Tag Archives: vintage paper

Life Drawing Live

12 May

BBC life drawing

I checked into the live life drawing session on BBC4 this evening and did this 5 minute sketch. I couldn’t stay for the full programme, it’s family Zoom quiz night, but I’ll catch up with it later in the week and draw the rest of the models. There’s a lot of art happening on the TV during lockdown, it’s great. The model is copying the pose of Velazquez’ Rokeby Venus. I used a solid graphite block onto some vintage Fabriano paper.

Pandemic Portrait – Willow Charcoal

7 May

Bernard 3

 

So today I did a bit more work on the portrait I started yesterday, working from a photo. I developed the image with willow carcoal, putting in the shadows by squinting my eyes. I’m using willow charcoal at the moment because it’s easy to rub out mistakes. Once I’m happy that I’ve got the drawing the way I want it, I’ll fix it and then work over it in compressed charcoal. But that’s not for today…..

Pandemic Portrait – Making A Start

6 May

willow charcoal

I made a start on a portrait drawing today. I rarely work from photographs, I’d much rather draw from a live model, but we’re in pandemic lockdown so I’ll do this one from a photo. I’m using a lovely sheet of vintage British hand-made paper with a deckle edge made by W H Saunders mill, which no longer exists unfortunately. First of all I roughly sketched the head onto the paper with a 2B pencil, below, but it’s very faint so then I redrew it with willow charcoal (above).

pencil

I’m going to leave it til tomorrow so that I can come at it with fresh eyes and check the proportions, make sure everythngs in the right place.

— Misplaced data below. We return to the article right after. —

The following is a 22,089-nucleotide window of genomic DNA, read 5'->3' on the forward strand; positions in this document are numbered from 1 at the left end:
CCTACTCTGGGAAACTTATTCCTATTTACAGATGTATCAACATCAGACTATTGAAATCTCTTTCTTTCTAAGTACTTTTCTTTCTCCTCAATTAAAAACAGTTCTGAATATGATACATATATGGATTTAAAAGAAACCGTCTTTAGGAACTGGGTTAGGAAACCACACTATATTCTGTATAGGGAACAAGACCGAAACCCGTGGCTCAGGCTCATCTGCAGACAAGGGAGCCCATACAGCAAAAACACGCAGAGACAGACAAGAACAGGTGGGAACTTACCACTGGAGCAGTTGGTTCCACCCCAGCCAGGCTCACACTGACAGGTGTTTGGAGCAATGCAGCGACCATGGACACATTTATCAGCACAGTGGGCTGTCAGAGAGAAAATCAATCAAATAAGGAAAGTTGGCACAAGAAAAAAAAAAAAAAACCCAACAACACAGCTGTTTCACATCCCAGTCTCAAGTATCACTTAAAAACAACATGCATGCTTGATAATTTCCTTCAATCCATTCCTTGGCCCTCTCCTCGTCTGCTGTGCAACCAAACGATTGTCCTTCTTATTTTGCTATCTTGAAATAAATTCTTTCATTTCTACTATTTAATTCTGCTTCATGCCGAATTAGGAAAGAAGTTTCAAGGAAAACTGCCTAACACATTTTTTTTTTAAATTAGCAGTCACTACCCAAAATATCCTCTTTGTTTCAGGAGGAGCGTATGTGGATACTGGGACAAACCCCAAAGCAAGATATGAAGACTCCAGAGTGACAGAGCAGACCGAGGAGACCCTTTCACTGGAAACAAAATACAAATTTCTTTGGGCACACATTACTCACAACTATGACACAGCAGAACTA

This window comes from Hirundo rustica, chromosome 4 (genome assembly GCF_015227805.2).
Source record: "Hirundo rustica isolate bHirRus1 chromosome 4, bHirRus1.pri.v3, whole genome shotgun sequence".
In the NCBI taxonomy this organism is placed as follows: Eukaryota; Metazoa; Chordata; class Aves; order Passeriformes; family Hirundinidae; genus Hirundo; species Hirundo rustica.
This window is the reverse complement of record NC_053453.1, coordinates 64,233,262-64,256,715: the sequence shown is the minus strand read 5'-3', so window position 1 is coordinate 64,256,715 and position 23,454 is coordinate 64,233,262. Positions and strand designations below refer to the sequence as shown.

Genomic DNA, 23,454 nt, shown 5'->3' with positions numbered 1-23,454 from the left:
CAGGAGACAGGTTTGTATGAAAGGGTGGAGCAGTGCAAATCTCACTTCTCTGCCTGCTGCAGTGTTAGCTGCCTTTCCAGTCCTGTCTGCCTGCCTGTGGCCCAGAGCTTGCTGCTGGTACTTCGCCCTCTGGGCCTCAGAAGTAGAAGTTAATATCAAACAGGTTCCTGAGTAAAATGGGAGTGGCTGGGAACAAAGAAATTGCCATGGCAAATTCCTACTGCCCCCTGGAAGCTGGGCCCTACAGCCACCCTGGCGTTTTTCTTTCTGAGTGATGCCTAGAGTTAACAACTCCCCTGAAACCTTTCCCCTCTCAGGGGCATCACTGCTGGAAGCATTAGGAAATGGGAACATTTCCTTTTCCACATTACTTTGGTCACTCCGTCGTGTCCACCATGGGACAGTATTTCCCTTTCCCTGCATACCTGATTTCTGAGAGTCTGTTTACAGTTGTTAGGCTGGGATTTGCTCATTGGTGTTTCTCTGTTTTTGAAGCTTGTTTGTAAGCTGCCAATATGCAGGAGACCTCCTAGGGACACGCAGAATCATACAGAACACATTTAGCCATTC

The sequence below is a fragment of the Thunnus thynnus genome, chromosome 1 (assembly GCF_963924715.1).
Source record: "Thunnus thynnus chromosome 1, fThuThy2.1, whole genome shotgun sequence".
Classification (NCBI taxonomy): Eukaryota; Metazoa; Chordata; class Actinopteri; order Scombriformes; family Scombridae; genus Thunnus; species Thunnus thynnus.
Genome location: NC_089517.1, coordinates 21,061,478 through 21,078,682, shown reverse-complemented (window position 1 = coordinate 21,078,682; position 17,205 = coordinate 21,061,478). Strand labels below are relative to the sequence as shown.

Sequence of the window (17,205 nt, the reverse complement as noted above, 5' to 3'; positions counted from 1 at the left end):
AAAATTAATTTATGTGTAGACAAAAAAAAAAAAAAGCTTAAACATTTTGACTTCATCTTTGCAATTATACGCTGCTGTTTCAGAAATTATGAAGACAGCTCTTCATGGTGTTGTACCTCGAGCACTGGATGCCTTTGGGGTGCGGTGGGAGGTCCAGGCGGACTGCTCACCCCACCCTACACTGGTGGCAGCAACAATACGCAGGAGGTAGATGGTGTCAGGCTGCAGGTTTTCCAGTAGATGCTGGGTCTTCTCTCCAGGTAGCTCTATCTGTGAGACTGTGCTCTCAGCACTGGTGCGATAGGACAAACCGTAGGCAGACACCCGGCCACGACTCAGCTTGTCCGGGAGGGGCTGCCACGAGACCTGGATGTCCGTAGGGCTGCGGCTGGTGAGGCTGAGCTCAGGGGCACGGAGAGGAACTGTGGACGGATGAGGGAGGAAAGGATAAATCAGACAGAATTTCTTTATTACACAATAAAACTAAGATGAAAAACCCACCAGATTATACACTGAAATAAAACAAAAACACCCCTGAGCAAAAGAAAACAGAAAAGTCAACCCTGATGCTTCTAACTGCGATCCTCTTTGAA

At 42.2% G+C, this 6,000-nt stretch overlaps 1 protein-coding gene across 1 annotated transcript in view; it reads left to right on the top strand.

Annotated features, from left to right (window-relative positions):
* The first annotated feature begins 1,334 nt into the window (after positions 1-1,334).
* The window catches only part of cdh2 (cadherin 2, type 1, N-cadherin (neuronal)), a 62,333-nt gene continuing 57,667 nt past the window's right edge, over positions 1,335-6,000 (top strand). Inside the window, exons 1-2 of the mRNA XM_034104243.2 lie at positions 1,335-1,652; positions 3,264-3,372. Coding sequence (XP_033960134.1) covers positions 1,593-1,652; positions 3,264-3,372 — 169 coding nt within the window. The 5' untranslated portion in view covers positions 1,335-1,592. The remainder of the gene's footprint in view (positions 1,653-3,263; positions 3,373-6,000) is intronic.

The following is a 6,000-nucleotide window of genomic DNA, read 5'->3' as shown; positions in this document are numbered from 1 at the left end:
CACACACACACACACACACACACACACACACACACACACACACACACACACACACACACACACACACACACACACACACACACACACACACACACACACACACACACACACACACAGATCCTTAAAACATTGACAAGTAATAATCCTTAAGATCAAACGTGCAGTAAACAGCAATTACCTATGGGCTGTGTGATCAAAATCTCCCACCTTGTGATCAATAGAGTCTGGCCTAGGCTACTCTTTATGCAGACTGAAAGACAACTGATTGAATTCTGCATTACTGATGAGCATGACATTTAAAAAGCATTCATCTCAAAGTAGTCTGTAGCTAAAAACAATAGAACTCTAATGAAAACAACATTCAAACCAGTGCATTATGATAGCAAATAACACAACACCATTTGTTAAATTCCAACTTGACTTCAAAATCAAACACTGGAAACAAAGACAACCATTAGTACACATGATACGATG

Randomness. 2

9 May

d finish

I’m carrying on experimenting with being as random as I can, which isn’t easy for me! I worked on another sheet of vintage watercolour paper from a Winsor & Newton block I was given by a friend, it’s about size A2. I did one a few days ago and I think I’ll do a series and see what happens. I used my home-made walnut husk ink, firstly applying a light wash and when that was dry, brushing the neat ink over with a large, flat brush. I like the way the ink pools at the edge of the brushstrokes.

 

Here are the two that I’ve done so far. I don’t know what I might end up doing with them, at the moment I’m just trying to keep a open mind and be as free as possible.

e one and two

 

Vintage Paper And Liquid Silk

2 May

d second wash

Another development in my current phase of random experimentation. A dear friend has given me a lot of vintage art supplies, mostly lovely papers, and I’m putting them to good use. This is a large block of water colour paper, the kind that where all the sheets are stuck together which saves you from having to stretch individual pieces. It’s quite a big one, about 20 x 14 inches. I don’t usually use watercolour, especially on a large scale, so I watered down some of my home-made walnut ink and brushed it onto the paper, leaving it to dry overnight. Then I took some undiluted walnut ink, a rich chocolatey sepia that flows like liquid silk and poured some onto the paper.

 

At first I had a strong urge to try and make something representational, but I resisted that and brushed across the paper randomly, using a 2.5 inch household painting brush. The ink holds the impression of the brush, which I like. Once it’s dry. I’ll peel it off and have a think about what I will do with it. Probably something with conté crayon and/or soft pastels. Maybe even oil bars.

Please click here to find out how to make walnut ink.

Putting It Together

26 Aug

Making an artwork can sometimes be quick and spontaneous but is often a set of processes that finally come together. That’s the way I developed the collage that I made yesterday at the Mill Lane Arts Week in Cardiff. I rummaged around in my plans chest for old discarded prints that hadn’t worked out to my satisfaction, linocuts and screenprints, the paper is too good to waste so they get squirreled away to be reused.

Millane 3

I worked on top of a large discarded linocut and collaged a fragment of a two-colour screenprint that hadn’t worked out.

 

Over the previous week, I had been scribbling over some unused screenprints and also some vintage papers with Daler Rowney soft pastels, working randomly building up layers of colour and texture. I used these extensively to build up detail on my collage.